Homosexual transmission of AIDS predominated in Europe, North America and parts of Latin America during the 1980s. HIV infection among homosexual males then fell in the 1990s and in general AIDS infections have become less common among gay men since the height of the epidemic in the 1980s. For instance, in New York, just over half of all gay men of all ages who were tested at venereal disease clinics in 1988 were infected, compared with 20 percent in 1997.
However, in the USA the burden of HIV has increasingly shifted from white homosexuals to to blacks. The most recent study (reported in 2001) found that among young, gay men living in large US cities, 3 percent of Asians, 7 percent of whites, 15 percent of Hispanics and 30 percent of blacks are infected with the virus. (An earlier study by the same group looked at AIDS infections among gay 15- to 22-year-olds. It found that 14 percent of blacks were infected.) HIV infections were disturbingly common among gay men of all races in their 20s, especially considering that they grew up knowing how AIDS spreads. Less than one-third of those in the survey who had HIV knew about their infection. Almost half of the men surveyed admitted they had had unprotected anal sex during the previous six months.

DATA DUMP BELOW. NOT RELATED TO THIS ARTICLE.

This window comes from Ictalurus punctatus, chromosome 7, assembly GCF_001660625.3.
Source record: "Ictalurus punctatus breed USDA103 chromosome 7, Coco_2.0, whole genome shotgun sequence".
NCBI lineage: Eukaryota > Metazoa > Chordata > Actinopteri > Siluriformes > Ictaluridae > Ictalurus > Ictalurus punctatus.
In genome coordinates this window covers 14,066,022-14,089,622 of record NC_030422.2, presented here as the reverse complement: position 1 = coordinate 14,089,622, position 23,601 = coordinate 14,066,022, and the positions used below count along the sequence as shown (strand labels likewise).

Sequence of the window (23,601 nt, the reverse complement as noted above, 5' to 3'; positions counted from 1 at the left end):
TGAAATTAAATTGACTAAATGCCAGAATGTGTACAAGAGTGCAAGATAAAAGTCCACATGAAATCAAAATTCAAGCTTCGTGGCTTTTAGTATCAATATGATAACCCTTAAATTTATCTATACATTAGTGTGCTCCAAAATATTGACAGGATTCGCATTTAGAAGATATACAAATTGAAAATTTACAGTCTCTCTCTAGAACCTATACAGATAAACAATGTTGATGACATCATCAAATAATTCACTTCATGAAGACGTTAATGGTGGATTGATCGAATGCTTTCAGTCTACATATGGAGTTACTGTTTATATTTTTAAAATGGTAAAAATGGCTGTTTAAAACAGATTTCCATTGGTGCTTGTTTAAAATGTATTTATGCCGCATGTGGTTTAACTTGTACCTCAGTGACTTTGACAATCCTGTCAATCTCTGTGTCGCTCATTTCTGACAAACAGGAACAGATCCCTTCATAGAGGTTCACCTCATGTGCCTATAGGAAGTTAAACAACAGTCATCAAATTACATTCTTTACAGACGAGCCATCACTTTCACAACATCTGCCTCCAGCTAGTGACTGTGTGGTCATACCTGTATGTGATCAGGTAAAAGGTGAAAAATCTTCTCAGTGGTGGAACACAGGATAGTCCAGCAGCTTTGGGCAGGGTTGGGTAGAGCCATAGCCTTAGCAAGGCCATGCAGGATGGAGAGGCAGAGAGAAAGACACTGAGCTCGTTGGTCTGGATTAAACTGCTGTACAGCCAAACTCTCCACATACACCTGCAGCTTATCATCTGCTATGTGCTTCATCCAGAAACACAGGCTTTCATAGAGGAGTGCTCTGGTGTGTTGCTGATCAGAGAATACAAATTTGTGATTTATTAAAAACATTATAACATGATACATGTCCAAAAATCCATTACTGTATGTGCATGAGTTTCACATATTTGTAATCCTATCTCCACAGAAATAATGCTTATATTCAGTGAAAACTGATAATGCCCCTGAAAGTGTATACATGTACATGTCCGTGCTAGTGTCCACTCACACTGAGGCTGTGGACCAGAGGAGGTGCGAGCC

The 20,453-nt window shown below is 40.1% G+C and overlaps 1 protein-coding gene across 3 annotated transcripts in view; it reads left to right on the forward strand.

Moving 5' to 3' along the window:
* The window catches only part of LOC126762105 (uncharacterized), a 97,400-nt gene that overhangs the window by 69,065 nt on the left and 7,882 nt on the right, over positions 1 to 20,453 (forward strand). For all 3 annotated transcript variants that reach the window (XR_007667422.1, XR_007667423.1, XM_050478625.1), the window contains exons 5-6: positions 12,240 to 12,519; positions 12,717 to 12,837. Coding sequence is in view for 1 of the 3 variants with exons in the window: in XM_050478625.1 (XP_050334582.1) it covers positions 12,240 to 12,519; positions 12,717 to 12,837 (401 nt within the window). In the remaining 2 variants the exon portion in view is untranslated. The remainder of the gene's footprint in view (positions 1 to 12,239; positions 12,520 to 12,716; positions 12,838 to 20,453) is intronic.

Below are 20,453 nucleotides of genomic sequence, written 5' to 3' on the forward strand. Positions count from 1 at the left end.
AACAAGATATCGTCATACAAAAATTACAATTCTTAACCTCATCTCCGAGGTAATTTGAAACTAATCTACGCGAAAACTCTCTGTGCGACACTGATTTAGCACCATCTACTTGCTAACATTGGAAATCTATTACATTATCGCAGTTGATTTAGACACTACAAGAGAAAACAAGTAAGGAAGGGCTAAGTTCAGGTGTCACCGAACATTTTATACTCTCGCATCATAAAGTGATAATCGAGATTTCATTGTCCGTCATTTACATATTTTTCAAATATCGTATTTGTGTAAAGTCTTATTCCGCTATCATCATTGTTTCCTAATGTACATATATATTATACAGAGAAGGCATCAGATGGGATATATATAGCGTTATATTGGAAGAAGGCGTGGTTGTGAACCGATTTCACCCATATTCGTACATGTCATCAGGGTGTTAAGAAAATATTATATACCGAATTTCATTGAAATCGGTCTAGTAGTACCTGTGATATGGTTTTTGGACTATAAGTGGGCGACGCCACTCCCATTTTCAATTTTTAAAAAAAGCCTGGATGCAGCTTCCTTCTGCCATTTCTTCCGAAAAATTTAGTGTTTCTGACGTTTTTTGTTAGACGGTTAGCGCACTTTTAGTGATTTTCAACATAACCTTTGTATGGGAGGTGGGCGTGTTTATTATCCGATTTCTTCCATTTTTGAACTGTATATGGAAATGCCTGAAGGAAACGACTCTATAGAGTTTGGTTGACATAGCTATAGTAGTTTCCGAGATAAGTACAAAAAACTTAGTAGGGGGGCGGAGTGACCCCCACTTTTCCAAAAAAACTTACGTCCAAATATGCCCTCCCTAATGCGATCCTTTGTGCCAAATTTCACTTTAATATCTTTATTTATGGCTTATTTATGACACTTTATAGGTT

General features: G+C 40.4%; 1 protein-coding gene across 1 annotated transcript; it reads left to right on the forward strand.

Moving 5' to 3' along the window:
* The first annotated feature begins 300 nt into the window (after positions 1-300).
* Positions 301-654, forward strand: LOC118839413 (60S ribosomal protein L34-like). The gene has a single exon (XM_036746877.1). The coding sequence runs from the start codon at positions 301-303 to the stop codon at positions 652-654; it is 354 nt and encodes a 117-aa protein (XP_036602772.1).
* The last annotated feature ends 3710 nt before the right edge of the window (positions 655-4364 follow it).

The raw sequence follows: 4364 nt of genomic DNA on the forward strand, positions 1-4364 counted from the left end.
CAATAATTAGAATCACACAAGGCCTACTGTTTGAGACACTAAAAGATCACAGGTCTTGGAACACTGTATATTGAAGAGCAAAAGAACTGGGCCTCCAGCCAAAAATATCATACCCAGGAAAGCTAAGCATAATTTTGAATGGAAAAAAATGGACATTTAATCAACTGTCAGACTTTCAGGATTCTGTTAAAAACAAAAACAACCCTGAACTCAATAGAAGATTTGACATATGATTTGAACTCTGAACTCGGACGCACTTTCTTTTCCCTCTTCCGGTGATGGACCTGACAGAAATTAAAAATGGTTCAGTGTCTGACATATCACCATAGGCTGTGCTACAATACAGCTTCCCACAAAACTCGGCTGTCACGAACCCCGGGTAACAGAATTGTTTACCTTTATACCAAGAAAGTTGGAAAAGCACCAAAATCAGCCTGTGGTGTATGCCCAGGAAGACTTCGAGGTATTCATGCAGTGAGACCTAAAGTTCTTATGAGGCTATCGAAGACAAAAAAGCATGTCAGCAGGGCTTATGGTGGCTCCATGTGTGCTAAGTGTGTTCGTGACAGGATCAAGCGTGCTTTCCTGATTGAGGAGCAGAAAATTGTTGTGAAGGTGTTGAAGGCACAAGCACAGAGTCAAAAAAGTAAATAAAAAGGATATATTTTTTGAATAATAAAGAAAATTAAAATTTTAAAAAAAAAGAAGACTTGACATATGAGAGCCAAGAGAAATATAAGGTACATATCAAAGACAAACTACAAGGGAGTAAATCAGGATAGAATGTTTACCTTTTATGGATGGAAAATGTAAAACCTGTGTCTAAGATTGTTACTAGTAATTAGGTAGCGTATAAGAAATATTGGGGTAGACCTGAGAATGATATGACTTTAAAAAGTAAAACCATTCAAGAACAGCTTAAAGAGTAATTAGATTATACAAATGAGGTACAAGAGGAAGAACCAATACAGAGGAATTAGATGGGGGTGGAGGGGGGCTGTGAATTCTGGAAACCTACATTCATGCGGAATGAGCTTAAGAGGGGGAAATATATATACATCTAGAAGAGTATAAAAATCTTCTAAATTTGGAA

In 2001, just over half of the estimated 40,000 new HIV infections annually in the USA occur among blacks. This is half of a 12% infection rate. Among infected women, blacks outnumber whites almost 4 to 1.
Homosexual exposure accounted for 54% (14,890 of the total 27,180 known infections) of HIV-positive British people in 1991. The incidence of AIDS in gay men was expected to peak in the UK in 1993 or 1994.
A study reported by the US Centers for Disease Control and Prevention found that oral sex accounted for a larger than expected number of new HIV infections among gay men in San Francisco in the three years from June 1996 through June 1999. Of the 102 participants in the study, 85 percent said they did not use condoms for oral sex because they believed that it represented either no or minimal risk in transmitting HIV.
Homosexual men have grown complacent about catching HIV because effective treatments can hold the disease in check. Gay men are now more likely to have risky sex, such as anal intercourse without condoms.